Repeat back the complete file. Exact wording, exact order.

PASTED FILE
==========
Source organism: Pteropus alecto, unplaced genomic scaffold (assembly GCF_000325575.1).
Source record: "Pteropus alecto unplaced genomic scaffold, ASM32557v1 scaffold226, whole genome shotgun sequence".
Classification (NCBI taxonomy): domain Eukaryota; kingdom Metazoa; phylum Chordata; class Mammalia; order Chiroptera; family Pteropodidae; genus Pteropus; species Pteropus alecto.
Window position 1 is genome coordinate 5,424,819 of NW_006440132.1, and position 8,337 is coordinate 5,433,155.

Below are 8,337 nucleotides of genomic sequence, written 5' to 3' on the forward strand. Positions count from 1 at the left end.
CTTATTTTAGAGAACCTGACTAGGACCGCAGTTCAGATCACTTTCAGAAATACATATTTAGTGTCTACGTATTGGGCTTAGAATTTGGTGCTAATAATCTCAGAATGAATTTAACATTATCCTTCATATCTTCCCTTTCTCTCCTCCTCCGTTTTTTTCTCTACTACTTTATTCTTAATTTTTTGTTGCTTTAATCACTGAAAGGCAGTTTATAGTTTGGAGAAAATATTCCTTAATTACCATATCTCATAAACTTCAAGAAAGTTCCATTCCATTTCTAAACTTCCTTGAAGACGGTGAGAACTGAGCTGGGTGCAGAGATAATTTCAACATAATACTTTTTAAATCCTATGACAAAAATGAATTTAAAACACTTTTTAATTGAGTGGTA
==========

Source organism: Pteropus alecto, unplaced genomic scaffold (assembly GCF_000325575.1).
Source record: "Pteropus alecto unplaced genomic scaffold, ASM32557v1 scaffold226, whole genome shotgun sequence".
Classification (NCBI taxonomy): domain Eukaryota; kingdom Metazoa; phylum Chordata; class Mammalia; order Chiroptera; family Pteropodidae; genus Pteropus; species Pteropus alecto.
Window position 1 is genome coordinate 5,424,819 of NW_006440132.1, and position 8,337 is coordinate 5,433,155.

Below are 8,337 nucleotides of genomic sequence, written 5' to 3' on the forward strand. Positions count from 1 at the left end.
CTTATTTTAGAGAACCTGACTAGGACCGCAGTTCAGATCACTTTCAGAAATACATATTTAGTGTCTACGTATTGGGCTTAGAATTTGGTGCTAATAATCTCAGAATGAATTTAACATTATCCTTCATATCTTCCCTTTCTCTCCTCCTCCGTTTTTTTCTCTACTACTTTATTCTTAATTTTTTGTTGCTTTAATCACTGAAAGGCAGTTTATAGTTTGGAGAAAATATTCCTTAATTACCATATCTCATAAACTTCAAGAAAGTTCCATTCCATTTCTAAACTTCCTTGAAGACGGTGAGAACTGAGCTGGGTGCAGAGATAATTTCAACATAATACTTTTTAAATCCTATGACAAAAATGAATTTAAAACACTTTTTAATTGAGTGGTA